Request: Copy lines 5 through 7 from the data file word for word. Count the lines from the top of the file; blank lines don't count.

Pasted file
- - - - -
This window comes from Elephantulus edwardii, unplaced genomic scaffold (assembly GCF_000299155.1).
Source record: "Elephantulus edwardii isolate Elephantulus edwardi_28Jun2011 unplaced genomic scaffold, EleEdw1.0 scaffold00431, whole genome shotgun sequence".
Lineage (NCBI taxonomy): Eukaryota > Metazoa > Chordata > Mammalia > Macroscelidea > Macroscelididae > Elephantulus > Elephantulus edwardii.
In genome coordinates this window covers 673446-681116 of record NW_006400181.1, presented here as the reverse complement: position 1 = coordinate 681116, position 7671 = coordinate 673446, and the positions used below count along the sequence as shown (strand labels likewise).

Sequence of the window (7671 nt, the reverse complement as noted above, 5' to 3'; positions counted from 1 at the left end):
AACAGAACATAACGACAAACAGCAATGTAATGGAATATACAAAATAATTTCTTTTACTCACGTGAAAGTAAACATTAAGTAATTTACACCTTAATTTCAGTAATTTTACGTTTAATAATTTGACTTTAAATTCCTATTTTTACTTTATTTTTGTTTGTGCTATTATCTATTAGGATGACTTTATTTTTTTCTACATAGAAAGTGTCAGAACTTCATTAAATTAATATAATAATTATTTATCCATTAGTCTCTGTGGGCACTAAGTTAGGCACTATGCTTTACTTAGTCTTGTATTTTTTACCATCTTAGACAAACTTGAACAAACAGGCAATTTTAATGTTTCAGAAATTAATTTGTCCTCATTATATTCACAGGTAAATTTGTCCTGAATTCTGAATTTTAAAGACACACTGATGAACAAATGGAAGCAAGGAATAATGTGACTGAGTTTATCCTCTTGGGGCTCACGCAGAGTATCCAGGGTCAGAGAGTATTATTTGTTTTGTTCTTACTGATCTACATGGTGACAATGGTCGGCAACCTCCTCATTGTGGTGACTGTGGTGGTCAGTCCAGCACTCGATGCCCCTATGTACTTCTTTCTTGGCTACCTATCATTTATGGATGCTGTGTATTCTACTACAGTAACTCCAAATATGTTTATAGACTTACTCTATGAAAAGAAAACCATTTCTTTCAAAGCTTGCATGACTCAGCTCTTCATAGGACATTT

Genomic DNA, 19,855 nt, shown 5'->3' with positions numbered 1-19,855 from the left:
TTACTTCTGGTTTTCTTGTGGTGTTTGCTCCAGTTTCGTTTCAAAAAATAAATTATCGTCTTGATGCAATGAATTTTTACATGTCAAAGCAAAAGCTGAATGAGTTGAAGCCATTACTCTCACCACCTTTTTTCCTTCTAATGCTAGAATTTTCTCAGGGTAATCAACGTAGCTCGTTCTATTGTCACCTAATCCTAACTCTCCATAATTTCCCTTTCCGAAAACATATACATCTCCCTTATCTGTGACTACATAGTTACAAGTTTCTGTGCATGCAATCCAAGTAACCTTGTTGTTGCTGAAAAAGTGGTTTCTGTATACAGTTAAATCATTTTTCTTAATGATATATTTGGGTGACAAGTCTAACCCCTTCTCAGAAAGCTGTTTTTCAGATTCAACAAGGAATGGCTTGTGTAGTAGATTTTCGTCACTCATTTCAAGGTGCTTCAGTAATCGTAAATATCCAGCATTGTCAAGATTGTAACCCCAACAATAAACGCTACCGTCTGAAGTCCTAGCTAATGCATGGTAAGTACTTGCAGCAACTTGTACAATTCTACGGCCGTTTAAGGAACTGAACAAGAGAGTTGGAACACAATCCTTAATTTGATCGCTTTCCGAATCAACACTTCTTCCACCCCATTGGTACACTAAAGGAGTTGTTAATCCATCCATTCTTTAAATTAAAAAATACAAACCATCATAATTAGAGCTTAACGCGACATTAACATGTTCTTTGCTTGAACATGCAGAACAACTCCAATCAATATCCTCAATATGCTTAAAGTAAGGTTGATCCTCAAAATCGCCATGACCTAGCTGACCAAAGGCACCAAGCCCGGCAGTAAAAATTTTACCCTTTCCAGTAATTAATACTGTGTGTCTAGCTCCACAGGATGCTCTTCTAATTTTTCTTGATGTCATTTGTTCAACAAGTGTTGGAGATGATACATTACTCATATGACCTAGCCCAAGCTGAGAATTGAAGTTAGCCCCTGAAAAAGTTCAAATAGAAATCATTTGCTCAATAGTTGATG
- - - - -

Sequence of the window (7671 nt, the reverse complement as noted above, 5' to 3'; positions counted from 1 at the left end):
AACAGAACATAACGACAAACAGCAATGTAATGGAATATACAAAATAATTTCTTTTACTCACGTGAAAGTAAACATTAAGTAATTTACACCTTAATTTCAGTAATTTTACGTTTAATAATTTGACTTTAAATTCCTATTTTTACTTTATTTTTGTTTGTGCTATTATCTATTAGGATGACTTTATTTTTTTCTACATAGAAAGTGTCAGAACTTCATTAAATTAATATAATAATTATTTATCCATTAGTCTCTGTGGGCACTAAGTTAGGCACTATGCTTTACTTAGTCTTGTATTTTTTACCATCTTAGACAAACTTGAACAAACAGGCAATTTTAATGTTTCAGAAATTAATTTGTCCTCATTATATTCACAGGTAAATTTGTCCTGAATTCTGAATTTTAAAGACACACTGATGAACAAATGGAAGCAAGGAATAATGTGACTGAGTTTATCCTCTTGGGGCTCACGCAGAGTATCCAGGGTCAGAGAGTATTATTTGTTTTGTTCTTACTGATCTACATGGTGACAATGGTCGGCAACCTCCTCATTGTGGTGACTGTGGTGGTCAGTCCAGCACTCGATGCCCCTATGTACTTCTTTCTTGGCTACCTATCATTTATGGATGCTGTGTATTCTACTACAGTAACTCCAAATATGTTTATAGACTTACTCTATGAAAAGAAAACCATTTCTTTCAAAGCTTGCATGACTCAGCTCTTCATAGGACATTT

Genomic DNA, 19,855 nt, shown 5'->3' with positions numbered 1-19,855 from the left: